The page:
The main reason for the high price is the effect of the strong exchange rate on input costs. The Turkish currency has appreciated against the basket of foreign currencies in real terms for the fifth year in a row, leading to an increasing trend in the cost structure.

In fact, the agriculture of tobacco in Turkey is still based on very sound fundamentals. Since the structural reforms to the tobacco market mechanism were implemented in 2002, tobacco in Turkey is grown without any subsidy or premium whatsoever, with quantities and pricing evolving under free market conditions. The advantage of the free market is that it encourages players to focus on improvement and innovation to counter the effects of monetary phenomena. Over the last three years, the leaf tobacco sector in Turkey has put in place many initiatives to improve the sustainability of the tobacco production. The shortening of the crop calendar, improvements in the curing and packaging of tobaccos at the farm level, and efforts to increase the optimum production amount per farmer are among the initiatives. These innovations will strengthen the position of Turkish tobaccos, especially when the monetary trends begin their inevitable reversal.

The 2006 Crop
The demand for the 2006 crop was adversely affected by the rising price trends and the overall stock situation for oriental tobacco. As a result, the total contract amounts were below the 2005 crop levels, especially for Izmir tobaccos. The total contracted amount for the Turkish oriental 2006 crop is 114,044 tons, with the expected actual outcome falling short of contracts by 15.4% to produce a crop of 96,500 tons. (See Tables 4 and 5.)

Tekel received official authorization to continue to contract tobaccos for the amounts that represent its own usage for cigarettes, and its presence in the market helped counter the decline in the export demand.

Izmir. The most significant decline in demand in the 2006 crop from 2005 was for the Izmir variety (see Table 6). The total amount of contracts for the 2006 crop was for 71,553 tons from 76,181 farmers, compared to 90,921 tons contracted from 95,940 farmers in the 2005 crop. Thus, the contract amount showed a decrease of 21.3% or nearly 20,000 tons. Dry weather conditions in the northern regions further contributed to a shortfall in the actual production, with the expected actual crop size standing at 56,000 tons, which is 21.7% short of the contract amount, and 32.9% lower than the production of the 2005 crop.

The 2006 Izmir crop size of 56,000 tons, the smallest in half a century, raises the question of a possible supply shortage in the future. To analyze the supply-and-demand balance, one approximation for the demand quantity is the total usage for the variety. The total usage can be estimated from the export quantities. In the calendar year 2005, 98,487 tons of Izmir tobacco were exported from Turkey. In the first seven months of 2006, the exports of Izmir were 51,030 tons, indicating a total estimated export quantity of 90,000 to 100,000 tons for the whole year. When the local usage (by Tekel and the private sector) is added to the export figures, a total annual Izmir usage of 110,000 tons is not improbable.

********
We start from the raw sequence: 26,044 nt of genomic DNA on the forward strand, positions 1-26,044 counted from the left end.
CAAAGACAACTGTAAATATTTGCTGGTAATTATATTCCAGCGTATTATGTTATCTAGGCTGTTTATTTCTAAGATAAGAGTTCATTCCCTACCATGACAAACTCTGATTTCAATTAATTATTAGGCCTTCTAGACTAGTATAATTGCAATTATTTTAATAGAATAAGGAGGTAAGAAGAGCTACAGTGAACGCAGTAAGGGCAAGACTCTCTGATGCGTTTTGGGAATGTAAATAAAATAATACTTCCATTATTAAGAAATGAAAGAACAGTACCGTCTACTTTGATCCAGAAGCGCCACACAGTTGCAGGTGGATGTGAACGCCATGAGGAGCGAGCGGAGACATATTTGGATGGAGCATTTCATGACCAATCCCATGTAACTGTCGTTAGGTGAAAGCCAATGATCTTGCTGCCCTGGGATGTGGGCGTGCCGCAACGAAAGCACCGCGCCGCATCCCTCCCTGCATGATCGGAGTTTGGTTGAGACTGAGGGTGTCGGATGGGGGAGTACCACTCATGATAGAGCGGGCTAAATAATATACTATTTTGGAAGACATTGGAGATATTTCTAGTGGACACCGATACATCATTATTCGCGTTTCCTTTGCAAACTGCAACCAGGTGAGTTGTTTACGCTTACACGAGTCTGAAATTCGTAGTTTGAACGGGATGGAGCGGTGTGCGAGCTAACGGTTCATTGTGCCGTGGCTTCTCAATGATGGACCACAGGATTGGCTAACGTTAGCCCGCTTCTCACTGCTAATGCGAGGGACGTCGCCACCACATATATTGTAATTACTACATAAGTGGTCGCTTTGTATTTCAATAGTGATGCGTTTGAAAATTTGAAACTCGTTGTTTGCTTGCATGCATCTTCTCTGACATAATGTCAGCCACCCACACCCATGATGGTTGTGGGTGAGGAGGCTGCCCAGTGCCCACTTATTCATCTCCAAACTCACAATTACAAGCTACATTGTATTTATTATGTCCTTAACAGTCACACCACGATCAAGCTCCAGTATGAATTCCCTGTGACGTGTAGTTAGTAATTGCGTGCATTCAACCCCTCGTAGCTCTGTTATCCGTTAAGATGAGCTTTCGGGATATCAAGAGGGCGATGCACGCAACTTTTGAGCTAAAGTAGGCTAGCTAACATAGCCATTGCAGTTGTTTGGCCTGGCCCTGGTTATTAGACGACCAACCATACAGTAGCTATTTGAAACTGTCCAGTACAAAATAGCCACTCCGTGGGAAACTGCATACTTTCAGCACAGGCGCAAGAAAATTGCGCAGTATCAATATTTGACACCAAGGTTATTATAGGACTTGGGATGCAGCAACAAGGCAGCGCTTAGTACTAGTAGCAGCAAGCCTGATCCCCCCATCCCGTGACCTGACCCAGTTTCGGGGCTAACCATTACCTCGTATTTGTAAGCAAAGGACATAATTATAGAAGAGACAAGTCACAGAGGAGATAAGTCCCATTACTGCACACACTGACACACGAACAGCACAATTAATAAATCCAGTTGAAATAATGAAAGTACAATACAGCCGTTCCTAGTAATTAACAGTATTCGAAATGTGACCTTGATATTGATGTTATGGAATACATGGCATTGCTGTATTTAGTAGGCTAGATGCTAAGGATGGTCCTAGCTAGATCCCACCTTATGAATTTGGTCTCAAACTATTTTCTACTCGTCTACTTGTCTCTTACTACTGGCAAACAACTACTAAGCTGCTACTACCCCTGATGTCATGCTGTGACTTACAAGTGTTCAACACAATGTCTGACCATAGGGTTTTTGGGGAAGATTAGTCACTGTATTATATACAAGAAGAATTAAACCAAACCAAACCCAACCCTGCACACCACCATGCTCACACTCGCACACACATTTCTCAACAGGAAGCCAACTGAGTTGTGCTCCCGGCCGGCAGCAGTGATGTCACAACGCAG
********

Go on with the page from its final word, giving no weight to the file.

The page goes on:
Based on this analysis, the 2006 crop size is only adequate to cover one half of the demand. However, the analysis is somewhat distorted because the export figures include sales of old crop tobaccos at lower prices, which may not be demanded from current crops given the high cost structure. Still, it can be concluded that the 2006 crop size for Izmir is too small and the market balance can be found between 70,000 tons and 85,000 tons, the exact level depending on the evolution of the cost cycle, which itself is primarily dependent on the exchange rate.

The quality of the Izmir 2006 crop is fairly good, and is superior to the historically poor 2005 crop. The weather conditions during transplantation and the land period differed within the region, with the northern (Classical) districts experiencing very dry conditions. The southern districts did receive rainfall in late May and the month of June, and the quality of the lower stalk in those districts suffered as a result. Overall, the yields for the top grades will be higher in the Izmir 2006 crop compared to the previous year.

Black Sea. Of the different Black Sea varieties, Samsun produced 11,000 tons in the 2006 Crop, Turkish Basma around 5,200 tons and other varieties 1,300 tons. (See Table 7.)

The Samsun 2006 crop is expected to materialize at 11,000 tons, falling short of the contract quantity by 11.7%. The quality is normal, with thinner low stalk due to early rains, but fairly good upper stalk. Yields should be along the lines of an average crop.

The Samsun variety has enjoyed a solid supply-and-demand balance over the last five years. An earlier decline of the production quantity, down from the 20,000-ton level in the 1990s, leveled out at around 10,000 tons in the 2000s where both production and usage appear to be sustainable. The farming community in Samsun is committed to tobacco production, and there may be room for the growth of the crop size with an increase in the optimum production quantity per farmer.

Turkish Basma production for 2006 is expected to be 5,200 tons, delivering more or less the same quantity as was contracted. Due to the geographical proximity, the Basma crop quality follows the same patterns as Samsun, and the 2006 crop is no exception, producing a good to average crop with weaker low stalk and successful top hands.

Of the three export varieties, the Turkish Basma is the one with the highest growth potential if there is an upward surge in demand. The region, though fairly small, is concentrated on tobacco production, and has historically produced crop sizes as high as 12,000 tons.

The Privatization of Tekel
After two previous unsuccessful attempts, the Finance Ministry announced that the privatization process of TEKEL would re-commence in February 2007. It was still unclear whether the third round would mirror the first two by putting the cigarette division on sale in its entirety or whether the company would be sold in parts by matching factories and brands. However, the Finance Ministry has recently declared that the privatization will be postponed again, to be reconsidered when Tekel achieves a stronger position in the market, in order to facilitate a higher value for the company. With two sets of elections scheduled in 2007, presidential in the spring and general in autumn, it seems that the earliest timing for the re-launching of the privatization process will be in early 2008.

Tobacco International - March, 2007